IEEE-USA in Action

Volunteer Spotlight: On Keith Grzelak, VP of Government Relations

Q:  Tell us a little about yourself, Keith.

A:   I am currently a patent attorney in private practice with a law firm that I co-own in Spokane, Washington.  I have a law degree and three engineering degrees, one of which is a Master’s degree in electrical engineering.  I like to tell people that I am only “a quarter bad.”  I am a former safety and crashworthiness engineer–I worked in that capacity at both General Motors Corporation and Ford Motor Company (both of which paid me to go to law school in the evening while working).  I was born in Madison, Wisconsin, while my father was in graduate school.  But I was mostly raised in the Upper Peninsula of Michigan, where my father was a professor at Michigan Technological University.

Q:  What did you want to be when you grew up?

A:   I knew that I wanted to do something in the medical field.  I also liked taking things apart–all the signs were there.  Before I knew it, I was the grad student that had a freezer full of body parts”¦ My first job was as a Safety & Crashworthiness engineer at General Motors Corporation.  My first graduate degree was in Engineering Mechanics, but the thesis work was really in the biomechanics field, evaluating ways to mitigate shoulder sports injuries (acromioclavicular separation).

Q:  What’s a misconception people have about engineers?

A:   I don’t believe that the general public holds any misconceptions about engineers.  I’ve been hearing jokes about engineers and scientists all my life (my father is a retired electrical engineering professor– he taught computer architecture).  Take, for example, the current network hit, Big Bang Theory.  There are no misconceptions.  However, the general public does have an under-appreciation for what engineers do in our society.  Where our society makes fun of engineers and scientists, other societies hold them in high regard.  For example, emerging national economies in Asia (and around the world) have placed engineers and scientists on a pedestal, because they understand what they do for society.  In contrast, here in the United States, we waste our time watching “reality television””¦feeding our children with anything BUT reality.  I truly believe if we don’t reassess our priorities, we will not maintain our historic standard of living.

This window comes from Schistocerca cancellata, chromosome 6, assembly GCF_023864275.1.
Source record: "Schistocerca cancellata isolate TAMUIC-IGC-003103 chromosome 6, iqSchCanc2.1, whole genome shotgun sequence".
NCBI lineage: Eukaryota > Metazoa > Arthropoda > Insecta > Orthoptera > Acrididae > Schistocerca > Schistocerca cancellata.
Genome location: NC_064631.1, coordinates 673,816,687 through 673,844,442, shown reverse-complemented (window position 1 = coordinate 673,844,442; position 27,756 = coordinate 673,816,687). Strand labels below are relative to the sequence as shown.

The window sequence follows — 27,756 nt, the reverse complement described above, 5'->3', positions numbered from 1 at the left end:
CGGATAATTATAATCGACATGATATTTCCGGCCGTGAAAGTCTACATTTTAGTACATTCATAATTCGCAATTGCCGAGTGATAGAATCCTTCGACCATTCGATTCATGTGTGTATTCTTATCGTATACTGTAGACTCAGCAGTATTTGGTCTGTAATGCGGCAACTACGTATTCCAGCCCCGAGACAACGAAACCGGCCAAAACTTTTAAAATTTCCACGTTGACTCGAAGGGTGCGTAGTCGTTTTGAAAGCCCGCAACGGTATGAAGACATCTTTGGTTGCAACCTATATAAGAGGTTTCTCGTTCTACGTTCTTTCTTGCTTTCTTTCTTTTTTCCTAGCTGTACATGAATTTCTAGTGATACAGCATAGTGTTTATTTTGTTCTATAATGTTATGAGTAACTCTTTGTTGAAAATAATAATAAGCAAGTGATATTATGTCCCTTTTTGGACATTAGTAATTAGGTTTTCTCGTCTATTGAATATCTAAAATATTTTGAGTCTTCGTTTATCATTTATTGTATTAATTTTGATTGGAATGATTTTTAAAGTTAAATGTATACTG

Q:  What’s the best thing about living in Spokane, Washington?

A:   It is one of the best places in the country to raise a family that enjoys the outdoors, yet is close enough to have the amenities of a college town.  We have five mountain ski areas in our local region.  We are also surrounded by mountains and lakes.

Q:  Describe your most excellent adventure.

A:   There isn’t only one, so I will just pick one.  It was 2003, and we were racing “Twisted Mister” in the Melges 24 Worlds Championships in San Francisco. Half way through Race 8, after turning left at the leeward gate (mark), we were hit broadside in the aft port quarter, another boat punching a hole in the hull (and narrowly missing my spinnaker trimmer).  Kuli (Vladimir Kulnichenkov) immediately got us to move to the starboard side of the boat to prevent us from sinking–all with a calmness that only comes from having raced around the world in Whitbread and Volvo Ocean races.  We made it back to shore (still heeling the boat in to keep the hole out of the water) under high speed tow–from the Berkley Circle to St. Francis Yacht Club, where a crane hauled us out before we sank.

Q:  What is always with you?

A:   I don’t give up, and I make sure to find balance between vocation and avocation by somehow (in many cases) making them the same.


Q:  Broken item you cannot part with.

A:   I don’t keep broken things– fix them.  I literally cannot think of a single broken thing that I have kept (that I do not intend on fixing or am not in the process of fixing).  If I can’t fix it, it’s gone.  That said, I have a lot of tools in my garage.  The last item that I fixed was one of my Husqvarna chainsaws.  It left the shop set on “full lean” and the piston seized, so I put in a new can and cylinder.  It’s now running like a charm.

Q:  What’s on your reading pile?

A:   Prophet of Innovation: Joseph Schumpeter and Creative Destruction

Q:  What’s your hobby?

A:   I moved to Spokane because I grew up ski racing.  I had once driven through Spokane on my way (from Michigan) to a summer ski racing camp at Mt. Hood, Oregon.  However, I love racing one design sailboats, and when I found that there are more than 50 lakes around Spokane (and neighboring city, Coeur d’Alene, Idaho) I was sold on the location.  Then, I sold my family on the move from Michigan.  I also enjoy paddling sea kayaks, sculling, hiking, mountain biking, river rafting, fly fishing, and bow hunting for elk.  We are fortunate to live in an area where these activities are a normal part of life.  Truth be known, my real hobby (shared with my wife, Carol) is taking our three daughters to ski races, soccer games, basketball games, etc.  Our oldest daughter is now a sophomore at the University of Montana.

Q:  Leave us with your personal motto, Keith.

A:   Each day is a gift and a blessing, too valuable to waste.  As an old continuum mechanics professor once told me:  “The best thing in life is to truly excel at something–it may not be continuum mechanics, but it should be SOMETHING.”

Guest Contributor

IEEE-USA is an organizational unit of the Institute of Electrical and Electronics Engineers, Inc. (IEEE), created in 1973 to support the career and public policy interests of IEEE’s U.S. members. IEEE-USA is primarily supported by an annual assessment paid by U.S. IEEE Members.

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